Wednesday, 1 October, 2014

 
Published July 26, 2014
Travel
Indie hoteliers
Ever stayed in a charming boutique hotel or B&B and harboured secret dreams of owning your own? Tay Suan Chiang and Cheah Ui-Hoon speak to newbie hotel owners who have taken the plunge
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FAMILY FEEL
'The resort . . . is totally immersed in the local life and at every direction you look,' says Mr Gagnaire; pool (above); bedroom; outside resort. - PHOTO: GILBERT GAGNAIRE

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MOST people visit Bali, enjoy a couple of days at their resort, go to the beach, do some temple sightseeing, then head home.

But not Gilbert Gagnaire. While visiting Bali about four years ago, he became friends with the Balinese family that managed the resort he was staying at. Fast forward to today, the Frenchman is now the owner of a resort in north Bali, called Sanak Retreat. "I did not want to own a resort, it just happened . . .," says the former software engineer, who now runs a robotics company.

The story goes of how he passed by the village of Banyuatis where he stayed a few days, and was amazed by the scenic and peaceful area that was far from the usual tourist haunts of Seminyak and Kuta. He thought that his new friends, the Balinese family, were owners of the resort, and was surprised to hear that they were employees.

Mr Gagnaire, 54, came up with a proposal: "I would help them build their own guesthouse, by providing the funding and the architect and builders, and my new Balinese friends would operate the resort."

He came up with the proposal because in Bali, "if you are born poor, it is difficult to change your social situation. You have a basic job, and whatever you make is just enough for survival, with little left to pay for your kids' education or for medical fees", he says. "I wanted to be able to help my friends and other locals break the poverty cycle."

While finding the right piece of land, Mr Gagnaire got caught up with the project, and "stopped being just a financial partner".

He explains that "I wanted the resort to meet all the criteria that I think a resort should provide - not just about the level of comfort for guests, but also what a resort should provide to its surrounding".

Sanak Retreat, a S$4 million investment, is a three-hour drive away from the airport, and about two hours away from Ubud. The resort has 10 bungalows, with either one or two bedrooms, and a three-bedroom villa. The resort is surrounded by verdant rice fields. Room rates start from US$146 for a one-bedroom villa during low season.

"The resort is not an artificial haven isolated from the real Balinese world by a high wall. It is totally immersed in the local life and in every direction you look, there are farmers maintaining the rice paddies, harvesting clove trees, chasing birds or guiding a herd of ducks," says Mr Gagnaire. "Sanak means family in Balinese and that is how I would like the resort to feel."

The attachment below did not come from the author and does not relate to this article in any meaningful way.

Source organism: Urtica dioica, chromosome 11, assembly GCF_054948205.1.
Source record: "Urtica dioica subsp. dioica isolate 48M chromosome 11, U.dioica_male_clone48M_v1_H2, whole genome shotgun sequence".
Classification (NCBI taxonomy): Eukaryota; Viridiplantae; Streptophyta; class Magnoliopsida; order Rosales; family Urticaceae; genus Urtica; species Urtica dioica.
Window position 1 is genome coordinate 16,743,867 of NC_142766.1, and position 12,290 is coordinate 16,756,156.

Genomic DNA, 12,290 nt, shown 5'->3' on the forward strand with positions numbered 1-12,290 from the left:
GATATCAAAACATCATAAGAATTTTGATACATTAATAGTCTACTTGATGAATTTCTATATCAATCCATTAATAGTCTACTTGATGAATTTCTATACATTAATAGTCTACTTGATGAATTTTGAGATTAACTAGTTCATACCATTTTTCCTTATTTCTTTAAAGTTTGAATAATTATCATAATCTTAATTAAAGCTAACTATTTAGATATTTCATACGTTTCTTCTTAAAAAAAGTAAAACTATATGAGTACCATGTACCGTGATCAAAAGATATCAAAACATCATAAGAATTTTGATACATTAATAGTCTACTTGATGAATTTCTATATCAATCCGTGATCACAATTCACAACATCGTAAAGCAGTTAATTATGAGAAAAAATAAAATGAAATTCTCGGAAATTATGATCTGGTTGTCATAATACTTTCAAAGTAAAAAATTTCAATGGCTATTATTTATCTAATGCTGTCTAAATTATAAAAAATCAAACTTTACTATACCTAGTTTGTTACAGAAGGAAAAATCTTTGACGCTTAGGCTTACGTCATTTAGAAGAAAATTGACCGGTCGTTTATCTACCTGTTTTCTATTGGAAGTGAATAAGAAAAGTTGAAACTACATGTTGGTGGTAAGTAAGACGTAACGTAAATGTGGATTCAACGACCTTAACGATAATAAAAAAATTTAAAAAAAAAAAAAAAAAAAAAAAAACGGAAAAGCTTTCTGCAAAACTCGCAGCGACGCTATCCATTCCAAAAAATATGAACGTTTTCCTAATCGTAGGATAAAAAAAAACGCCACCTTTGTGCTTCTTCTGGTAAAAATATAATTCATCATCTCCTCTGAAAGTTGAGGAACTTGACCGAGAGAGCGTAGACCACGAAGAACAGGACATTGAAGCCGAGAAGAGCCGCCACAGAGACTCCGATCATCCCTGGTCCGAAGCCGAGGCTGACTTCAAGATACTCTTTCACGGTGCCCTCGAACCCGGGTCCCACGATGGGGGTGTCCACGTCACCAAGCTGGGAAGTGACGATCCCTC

But Sanak is more than just providing guests with a place to stay. Mr Gagnaire takes pride that he actively involves the villagers who live nearby. His Balinese friends work at the resort, arranging excursions for guests as well as playing the role of facilitator between Sanak and the villagers. Other villagers work on the resort such as in the housekeeping department.

"My goal is to eventually help my Balinese friends become managers of the resort," says Mr Gagnaire.

His other goal is to try and change the behaviour of the villagers living around Sanak, by bringing the concept of sustainability there. He admits that sometimes it can be difficult to change the mindset of villagers, but he hopes to influence the children there to do some good.

He cites an example of how garbage, particularly plastic bags, are randomly discarded in the rice fields, which can be both an eyesore for guests and also villagers. "The resort works with the children to organise weekly garbage collection, where they collect garbage in exchange for food," he says.

Mr Gagnaire is upfront about how he has no prior experience in running a hotel. "But I'm a frequent traveller, both for business and for leisure." He took a three-year sabbatical from 2009, and travelled much of Asia. "I have stayed in hundreds of accommodations, ranging from backpacker inns in the middle of nowhere to five-star hotels. Staying in different types of accommodation does not mean I know how to operate a resort, but these places have set my expectations, so I know the direction that I want Sanak to go," he says.

"I want Sanak to be a resort with all the creature comforts, but also a place where guests can meet other guests, so that no one ever feels alone."

He has a team of professionals to help him run the resort, such as the general manager, a Frenchman with 16 years in the hospitality business. The resort's chef is Balinese, who has worked several years on a cruise ship. "It can be difficult to find people with the right skills, such as those who do accounting, so I've had to hire people from Denpasar," says Mr Gagnaire.

The resort opened in February and enjoys a near 100 per cent occupancy rate. Nearly half of the guests are French. "I don't know why but north Bali is very popular with the French," quips Mr Gagnaire.

Despite the resort's popularity, Mr Gagnaire has no plans to open a second. "I don't consider this a 'proper' business. The resort just happened because I met great people with good hearts who are really smart but didn't have the chance to be exposed to many opportunities in life, and I felt I could do something about that."

taysc@sph.com.sg

@TaySuanChiangBT